______________________________________FOW When lines CT04, CT05, CT06 are 0,1,0 respectively, the bit on line XBOW is subtracted from the bit on line SROW, the difference bit of the result is applied to line SRIN and the borrow bit is applied to line FIN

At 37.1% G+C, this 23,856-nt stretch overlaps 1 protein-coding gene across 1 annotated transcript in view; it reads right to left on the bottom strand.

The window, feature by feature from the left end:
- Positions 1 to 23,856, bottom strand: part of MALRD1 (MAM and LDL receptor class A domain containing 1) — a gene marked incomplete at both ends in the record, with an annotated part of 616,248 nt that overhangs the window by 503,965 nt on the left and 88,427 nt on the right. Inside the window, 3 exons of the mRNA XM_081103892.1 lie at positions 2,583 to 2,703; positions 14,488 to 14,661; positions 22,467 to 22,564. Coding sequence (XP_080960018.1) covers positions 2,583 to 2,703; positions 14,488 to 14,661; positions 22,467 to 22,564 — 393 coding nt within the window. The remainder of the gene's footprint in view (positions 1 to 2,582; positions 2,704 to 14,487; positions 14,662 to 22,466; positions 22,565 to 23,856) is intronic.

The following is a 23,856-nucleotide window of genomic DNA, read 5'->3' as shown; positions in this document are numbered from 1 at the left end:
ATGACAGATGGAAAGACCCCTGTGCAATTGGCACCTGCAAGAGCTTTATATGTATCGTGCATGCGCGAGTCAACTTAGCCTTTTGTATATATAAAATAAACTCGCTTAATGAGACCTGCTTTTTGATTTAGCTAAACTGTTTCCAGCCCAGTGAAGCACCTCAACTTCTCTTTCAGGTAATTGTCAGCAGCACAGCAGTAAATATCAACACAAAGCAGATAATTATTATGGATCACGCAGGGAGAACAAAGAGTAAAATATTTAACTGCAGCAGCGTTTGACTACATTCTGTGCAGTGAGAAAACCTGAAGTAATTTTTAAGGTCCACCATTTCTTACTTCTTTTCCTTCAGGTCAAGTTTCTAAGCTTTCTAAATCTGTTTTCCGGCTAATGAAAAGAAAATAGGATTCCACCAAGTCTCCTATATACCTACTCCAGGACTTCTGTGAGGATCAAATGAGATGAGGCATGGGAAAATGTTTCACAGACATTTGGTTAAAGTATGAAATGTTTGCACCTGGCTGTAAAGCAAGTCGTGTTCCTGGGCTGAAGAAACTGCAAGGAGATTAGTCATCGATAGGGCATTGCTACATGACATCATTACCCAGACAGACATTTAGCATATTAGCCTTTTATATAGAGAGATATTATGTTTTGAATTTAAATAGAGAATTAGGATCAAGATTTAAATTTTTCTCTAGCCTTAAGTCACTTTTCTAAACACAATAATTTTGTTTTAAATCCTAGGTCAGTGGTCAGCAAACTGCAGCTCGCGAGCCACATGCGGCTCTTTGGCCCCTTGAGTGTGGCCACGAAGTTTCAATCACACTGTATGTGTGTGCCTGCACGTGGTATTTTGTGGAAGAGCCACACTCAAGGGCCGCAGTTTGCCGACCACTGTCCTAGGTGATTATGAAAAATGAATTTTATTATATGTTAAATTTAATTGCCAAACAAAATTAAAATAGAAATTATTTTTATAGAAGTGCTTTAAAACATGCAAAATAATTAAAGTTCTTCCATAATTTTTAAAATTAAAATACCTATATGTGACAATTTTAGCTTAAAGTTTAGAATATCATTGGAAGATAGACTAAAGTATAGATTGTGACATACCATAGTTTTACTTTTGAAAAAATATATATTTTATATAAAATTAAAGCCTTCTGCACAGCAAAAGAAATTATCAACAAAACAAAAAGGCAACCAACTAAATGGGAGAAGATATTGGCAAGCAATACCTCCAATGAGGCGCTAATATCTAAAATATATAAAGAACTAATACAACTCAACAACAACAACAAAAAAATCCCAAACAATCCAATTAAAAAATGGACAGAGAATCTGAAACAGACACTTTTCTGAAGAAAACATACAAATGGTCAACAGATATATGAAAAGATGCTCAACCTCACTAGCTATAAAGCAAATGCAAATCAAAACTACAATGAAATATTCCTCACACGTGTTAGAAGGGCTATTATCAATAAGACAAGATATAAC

______________________________________FOW In view of the foregoing Table III above clearly describes the relationship between the digital word applied to the decoder 68 and the digital word produced at the output of such decoder 68. Lines SRIN, FIN Referring now also to FIG. 8, the Table shown therein describes the operation of the FFT processor 38 in its calculation of the so-called "Butterfly" operation referred to in connection with Equations 3 and 4. It is here noted that the complex digital words A and B have been stored in RAM 70 in a manner to become apparent hereinafter. Then lines CTO6, CTO5, CTO4, CTO3 are 0, 0, 0, 0 respectively, the RAM 70 is read enabled (i.e., line WEBL is low) and data in the locations associated with the four bit real portion of the complex digital word A, i.e., A When lines CTO6, CTO5, CTO4, CTO3 are 0, 0, 1, 0 respectively, the four bits in an imaginary portion of the complex word A (i.e., A During the period of time when lines CTO6, CTO5 and CTO4 are 0,1,0, respectively, the real portion of the complex digital word B (i.e., B During the period of time when lines CTO6, CTO5, CTO4 are 0,1,1, respectively, the real portion of the complex digital word A (i.e., A During the period of time when lines CTO6, CTO5, CTO4 are 1,0,0, respectively, the imaginary portion of the complex digital word A (i.e., A During the period of time when lines CTO6, CTO5, CTO4 are 1,0,1, respectively, the imaginary portion of the complex digital word B (i.e., B During the period of time when lines CTO6, CTO5, CTO4 are 1,1,0, respectively, the word A' By the period of time when lines CTO6, CTO5, CTO4 are 1,1,1, respectively, A' A' = A' B' = B' Referring to FIG. 3, it follows then that, upon completion of pass 3 by FFT processor 38, the RAM 70 have stored therein the digital words S Referring again to FIG. 8 it is also noted that during the period of time when lines CTO6, CTO5, CTO4 are 1,1,1, respectively, serial data on line DTIN is fed to line XBOW (after passing through the serial-parallel multiplier 72 as described above in connection with such multiplier 77) and passes RAM 70 via line MDIN and data decoder 68. Therefore, a "real" or "imaginary" portion of a sampled complex digital word becomes stored in RAM 70 so that when pass 1 of a Fast Fourier Transform is to be performed on eight new samples of the analog signal all eight new samples are stored in RAM 70. Having described a preferred embodiment of this invention, it is evident that other embodiments incorporating its concepts may be used. For example, the coefficients may include a scale factor, such as 1/2, to reduce the possibility of overflowing the processor. It is felt, therefore, that this invention should not be restricted to the preferred embodiment but rather should be limited to the spirit and scope of the appended claims. Patent Citations